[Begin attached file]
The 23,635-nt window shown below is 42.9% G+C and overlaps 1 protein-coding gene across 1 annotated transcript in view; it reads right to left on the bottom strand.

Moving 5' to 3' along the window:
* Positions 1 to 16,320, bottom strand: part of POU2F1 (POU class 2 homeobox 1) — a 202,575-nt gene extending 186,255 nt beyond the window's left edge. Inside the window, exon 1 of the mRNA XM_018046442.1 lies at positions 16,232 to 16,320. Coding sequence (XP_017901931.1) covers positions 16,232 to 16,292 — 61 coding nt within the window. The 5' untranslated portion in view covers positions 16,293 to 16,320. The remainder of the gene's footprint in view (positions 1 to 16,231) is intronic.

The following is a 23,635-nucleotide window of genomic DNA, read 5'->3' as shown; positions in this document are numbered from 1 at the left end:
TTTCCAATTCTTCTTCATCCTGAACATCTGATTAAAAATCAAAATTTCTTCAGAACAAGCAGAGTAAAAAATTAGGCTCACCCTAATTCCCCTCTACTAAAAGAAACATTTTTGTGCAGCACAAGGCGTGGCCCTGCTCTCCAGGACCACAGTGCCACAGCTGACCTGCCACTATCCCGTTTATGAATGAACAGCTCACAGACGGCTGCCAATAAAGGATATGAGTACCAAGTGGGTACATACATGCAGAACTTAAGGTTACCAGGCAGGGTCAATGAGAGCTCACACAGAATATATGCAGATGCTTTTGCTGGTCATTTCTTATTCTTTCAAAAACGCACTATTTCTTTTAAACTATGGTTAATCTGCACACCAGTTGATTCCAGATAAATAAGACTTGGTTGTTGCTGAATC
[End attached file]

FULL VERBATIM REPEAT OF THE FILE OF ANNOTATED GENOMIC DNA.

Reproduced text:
The 23,635-nt window shown below is 42.9% G+C and overlaps 1 protein-coding gene across 1 annotated transcript in view; it reads right to left on the bottom strand.

Moving 5' to 3' along the window:
* Positions 1 to 16,320, bottom strand: part of POU2F1 (POU class 2 homeobox 1) — a 202,575-nt gene extending 186,255 nt beyond the window's left edge. Inside the window, exon 1 of the mRNA XM_018046442.1 lies at positions 16,232 to 16,320. Coding sequence (XP_017901931.1) covers positions 16,232 to 16,292 — 61 coding nt within the window. The 5' untranslated portion in view covers positions 16,293 to 16,320. The remainder of the gene's footprint in view (positions 1 to 16,231) is intronic.

The following is a 23,635-nucleotide window of genomic DNA, read 5'->3' as shown; positions in this document are numbered from 1 at the left end:
TTTCCAATTCTTCTTCATCCTGAACATCTGATTAAAAATCAAAATTTCTTCAGAACAAGCAGAGTAAAAAATTAGGCTCACCCTAATTCCCCTCTACTAAAAGAAACATTTTTGTGCAGCACAAGGCGTGGCCCTGCTCTCCAGGACCACAGTGCCACAGCTGACCTGCCACTATCCCGTTTATGAATGAACAGCTCACAGACGGCTGCCAATAAAGGATATGAGTACCAAGTGGGTACATACATGCAGAACTTAAGGTTACCAGGCAGGGTCAATGAGAGCTCACACAGAATATATGCAGATGCTTTTGCTGGTCATTTCTTATTCTTTCAAAAACGCACTATTTCTTTTAAACTATGGTTAATCTGCACACCAGTTGATTCCAGATAAATAAGACTTGGTTGTTGCTGAATC